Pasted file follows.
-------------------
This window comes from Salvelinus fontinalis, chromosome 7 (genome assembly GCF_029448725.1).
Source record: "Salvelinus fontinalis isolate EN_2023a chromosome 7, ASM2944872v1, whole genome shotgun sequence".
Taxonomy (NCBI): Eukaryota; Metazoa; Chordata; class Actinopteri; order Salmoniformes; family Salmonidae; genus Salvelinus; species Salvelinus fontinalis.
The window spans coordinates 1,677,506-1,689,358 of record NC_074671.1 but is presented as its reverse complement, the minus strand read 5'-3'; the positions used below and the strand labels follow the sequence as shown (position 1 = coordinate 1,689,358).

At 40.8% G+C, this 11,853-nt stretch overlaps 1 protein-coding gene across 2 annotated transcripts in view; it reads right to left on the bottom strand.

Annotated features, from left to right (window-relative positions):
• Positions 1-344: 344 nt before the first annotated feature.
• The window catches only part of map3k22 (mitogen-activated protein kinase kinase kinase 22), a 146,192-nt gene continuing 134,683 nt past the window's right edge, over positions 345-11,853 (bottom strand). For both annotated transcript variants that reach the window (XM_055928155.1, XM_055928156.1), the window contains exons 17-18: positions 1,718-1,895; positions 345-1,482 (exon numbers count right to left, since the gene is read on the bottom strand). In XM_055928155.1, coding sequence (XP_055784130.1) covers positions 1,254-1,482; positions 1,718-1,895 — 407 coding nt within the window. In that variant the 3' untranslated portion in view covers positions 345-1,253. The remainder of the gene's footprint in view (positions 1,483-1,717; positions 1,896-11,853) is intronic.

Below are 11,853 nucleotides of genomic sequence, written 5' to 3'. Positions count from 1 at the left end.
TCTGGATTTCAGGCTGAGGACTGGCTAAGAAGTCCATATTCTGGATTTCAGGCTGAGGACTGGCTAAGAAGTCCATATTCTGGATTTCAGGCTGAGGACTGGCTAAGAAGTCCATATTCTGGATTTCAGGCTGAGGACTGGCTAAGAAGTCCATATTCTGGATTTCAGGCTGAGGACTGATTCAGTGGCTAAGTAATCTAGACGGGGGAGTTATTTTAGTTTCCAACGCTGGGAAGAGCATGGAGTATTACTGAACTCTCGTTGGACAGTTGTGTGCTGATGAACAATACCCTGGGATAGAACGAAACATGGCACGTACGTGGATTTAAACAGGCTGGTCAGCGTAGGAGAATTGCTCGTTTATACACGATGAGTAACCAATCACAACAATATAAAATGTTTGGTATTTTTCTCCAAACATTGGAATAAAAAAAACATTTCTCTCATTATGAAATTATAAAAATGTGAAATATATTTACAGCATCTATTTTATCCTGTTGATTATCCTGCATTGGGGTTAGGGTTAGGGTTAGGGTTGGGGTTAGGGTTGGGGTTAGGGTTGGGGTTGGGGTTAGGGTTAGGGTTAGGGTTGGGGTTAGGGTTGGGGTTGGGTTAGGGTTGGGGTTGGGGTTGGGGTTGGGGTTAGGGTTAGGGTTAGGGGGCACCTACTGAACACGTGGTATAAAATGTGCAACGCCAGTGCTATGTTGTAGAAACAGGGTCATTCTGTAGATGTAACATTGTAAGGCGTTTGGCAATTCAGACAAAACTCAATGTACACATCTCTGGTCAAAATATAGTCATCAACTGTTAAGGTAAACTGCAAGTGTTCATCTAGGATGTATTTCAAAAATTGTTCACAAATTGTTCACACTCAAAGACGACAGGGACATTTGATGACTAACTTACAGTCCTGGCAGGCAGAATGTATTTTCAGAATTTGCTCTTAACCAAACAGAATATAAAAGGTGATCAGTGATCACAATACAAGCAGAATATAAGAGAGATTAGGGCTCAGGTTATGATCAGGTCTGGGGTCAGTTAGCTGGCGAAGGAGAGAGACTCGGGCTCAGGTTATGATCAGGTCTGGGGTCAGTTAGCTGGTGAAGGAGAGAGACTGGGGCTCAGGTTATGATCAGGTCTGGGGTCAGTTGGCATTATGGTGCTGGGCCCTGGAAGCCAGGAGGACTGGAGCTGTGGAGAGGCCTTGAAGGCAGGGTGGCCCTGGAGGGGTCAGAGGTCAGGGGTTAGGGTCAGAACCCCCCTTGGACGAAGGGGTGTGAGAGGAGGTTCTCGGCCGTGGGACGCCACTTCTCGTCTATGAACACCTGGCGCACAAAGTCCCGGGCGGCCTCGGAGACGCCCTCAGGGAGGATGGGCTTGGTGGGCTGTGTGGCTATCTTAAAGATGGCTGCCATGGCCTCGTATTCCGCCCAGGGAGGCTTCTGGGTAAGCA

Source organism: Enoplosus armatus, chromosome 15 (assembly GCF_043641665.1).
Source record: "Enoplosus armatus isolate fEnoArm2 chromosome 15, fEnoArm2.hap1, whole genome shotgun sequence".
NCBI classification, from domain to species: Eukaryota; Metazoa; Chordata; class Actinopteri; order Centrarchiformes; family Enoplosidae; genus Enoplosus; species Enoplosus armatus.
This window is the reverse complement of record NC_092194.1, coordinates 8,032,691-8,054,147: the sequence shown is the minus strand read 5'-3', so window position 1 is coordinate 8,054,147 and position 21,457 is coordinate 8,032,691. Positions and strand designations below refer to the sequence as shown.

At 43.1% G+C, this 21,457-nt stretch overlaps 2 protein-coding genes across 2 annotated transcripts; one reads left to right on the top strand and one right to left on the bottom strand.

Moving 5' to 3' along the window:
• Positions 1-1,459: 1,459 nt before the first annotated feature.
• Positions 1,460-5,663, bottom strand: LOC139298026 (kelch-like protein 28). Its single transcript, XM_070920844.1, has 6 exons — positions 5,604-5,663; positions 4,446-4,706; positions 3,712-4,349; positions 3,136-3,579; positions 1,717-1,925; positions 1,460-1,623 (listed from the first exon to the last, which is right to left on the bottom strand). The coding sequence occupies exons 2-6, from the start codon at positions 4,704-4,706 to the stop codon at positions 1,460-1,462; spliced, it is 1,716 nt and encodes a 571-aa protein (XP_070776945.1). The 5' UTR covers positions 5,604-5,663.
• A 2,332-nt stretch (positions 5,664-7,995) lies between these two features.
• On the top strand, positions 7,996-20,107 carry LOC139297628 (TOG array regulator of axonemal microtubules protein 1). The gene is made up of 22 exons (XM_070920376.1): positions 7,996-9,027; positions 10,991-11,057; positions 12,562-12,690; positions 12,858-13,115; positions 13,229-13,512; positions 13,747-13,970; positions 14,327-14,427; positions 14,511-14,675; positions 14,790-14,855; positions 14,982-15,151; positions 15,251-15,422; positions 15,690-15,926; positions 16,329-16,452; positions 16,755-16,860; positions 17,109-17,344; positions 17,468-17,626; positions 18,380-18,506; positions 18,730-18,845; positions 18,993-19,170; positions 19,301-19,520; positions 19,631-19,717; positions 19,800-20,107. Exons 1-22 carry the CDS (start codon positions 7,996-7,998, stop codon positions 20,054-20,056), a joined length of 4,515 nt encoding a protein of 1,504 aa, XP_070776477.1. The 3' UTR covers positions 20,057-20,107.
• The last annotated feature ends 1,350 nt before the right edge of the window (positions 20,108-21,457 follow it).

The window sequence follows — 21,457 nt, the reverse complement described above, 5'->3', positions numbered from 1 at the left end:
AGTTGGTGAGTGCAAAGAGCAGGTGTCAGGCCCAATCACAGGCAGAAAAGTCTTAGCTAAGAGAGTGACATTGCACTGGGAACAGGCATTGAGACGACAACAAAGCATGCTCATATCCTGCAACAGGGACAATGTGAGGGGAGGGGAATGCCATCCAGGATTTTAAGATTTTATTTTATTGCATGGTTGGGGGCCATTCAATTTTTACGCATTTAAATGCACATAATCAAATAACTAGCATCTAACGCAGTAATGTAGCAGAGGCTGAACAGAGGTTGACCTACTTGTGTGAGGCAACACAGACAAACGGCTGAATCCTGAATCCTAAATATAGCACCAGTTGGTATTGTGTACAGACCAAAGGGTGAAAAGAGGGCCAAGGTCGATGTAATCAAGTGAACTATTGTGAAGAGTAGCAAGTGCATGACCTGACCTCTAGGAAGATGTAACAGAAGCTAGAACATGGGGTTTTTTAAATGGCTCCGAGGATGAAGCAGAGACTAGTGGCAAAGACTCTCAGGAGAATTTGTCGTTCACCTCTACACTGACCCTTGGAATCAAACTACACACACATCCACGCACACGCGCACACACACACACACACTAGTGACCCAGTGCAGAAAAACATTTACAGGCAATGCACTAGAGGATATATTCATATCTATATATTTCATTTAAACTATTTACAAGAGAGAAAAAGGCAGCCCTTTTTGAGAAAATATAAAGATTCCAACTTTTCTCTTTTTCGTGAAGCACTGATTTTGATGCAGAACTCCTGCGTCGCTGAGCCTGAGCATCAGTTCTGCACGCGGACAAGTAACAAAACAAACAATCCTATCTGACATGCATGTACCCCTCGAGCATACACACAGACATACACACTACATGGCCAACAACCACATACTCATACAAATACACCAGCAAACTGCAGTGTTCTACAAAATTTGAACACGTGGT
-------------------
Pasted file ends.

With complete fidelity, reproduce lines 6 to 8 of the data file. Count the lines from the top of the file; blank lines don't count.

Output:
Annotated features, from left to right (window-relative positions):
• Positions 1-344: 344 nt before the first annotated feature.
• The window catches only part of map3k22 (mitogen-activated protein kinase kinase kinase 22), a 146,192-nt gene continuing 134,683 nt past the window's right edge, over positions 345-11,853 (bottom strand). For both annotated transcript variants that reach the window (XM_055928155.1, XM_055928156.1), the window contains exons 17-18: positions 1,718-1,895; positions 345-1,482 (exon numbers count right to left, since the gene is read on the bottom strand). In XM_055928155.1, coding sequence (XP_055784130.1) covers positions 1,254-1,482; positions 1,718-1,895 — 407 coding nt within the window. In that variant the 3' untranslated portion in view covers positions 345-1,253. The remainder of the gene's footprint in view (positions 1,483-1,717; positions 1,896-11,853) is intronic.